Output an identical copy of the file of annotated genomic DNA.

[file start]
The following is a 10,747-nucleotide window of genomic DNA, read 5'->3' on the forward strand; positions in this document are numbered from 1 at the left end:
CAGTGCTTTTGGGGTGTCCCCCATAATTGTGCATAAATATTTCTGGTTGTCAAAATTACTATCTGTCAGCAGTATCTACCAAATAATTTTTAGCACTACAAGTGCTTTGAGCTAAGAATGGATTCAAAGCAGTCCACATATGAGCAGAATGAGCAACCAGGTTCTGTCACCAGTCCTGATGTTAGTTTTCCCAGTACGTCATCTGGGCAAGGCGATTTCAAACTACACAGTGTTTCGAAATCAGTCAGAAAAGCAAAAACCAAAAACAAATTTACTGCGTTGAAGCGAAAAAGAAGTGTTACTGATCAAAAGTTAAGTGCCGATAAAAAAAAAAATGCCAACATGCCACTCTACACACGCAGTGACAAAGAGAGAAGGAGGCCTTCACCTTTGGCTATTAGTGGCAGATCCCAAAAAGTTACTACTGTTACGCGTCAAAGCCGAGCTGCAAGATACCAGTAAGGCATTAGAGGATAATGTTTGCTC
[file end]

The following is a 10,747-nucleotide window of genomic DNA, read 5'->3' on the forward strand; positions in this document are numbered from 1 at the left end:
CAGTGCTTTTGGGGTGTCCCCCATAATTGTGCATAAATATTTCTGGTTGTCAAAATTACTATCTGTCAGCAGTATCTACCAAATAATTTTTAGCACTACAAGTGCTTTGAGCTAAGAATGGATTCAAAGCAGTCCACATATGAGCAGAATGAGCAACCAGGTTCTGTCACCAGTCCTGATGTTAGTTTTCCCAGTACGTCATCTGGGCAAGGCGATTTCAAACTACACAGTGTTTCGAAATCAGTCAGAAAAGCAAAAACCAAAAACAAATTTACTGCGTTGAAGCGAAAAAGAAGTGTTACTGATCAAAAGTTAAGTGCCGATAAAAAAAAAAATGCCAACATGCCACTCTACACACGCAGTGACAAAGAGAGAAGGAGGCCTTCACCTTTGGCTATTAGTGGCAGATCCCAAAAAGTTACTACTGTTACGCGTCAAAGCCGAGCTGCAAGATACCAGTAAGGCATTAGAGGATAATGTTTGCTC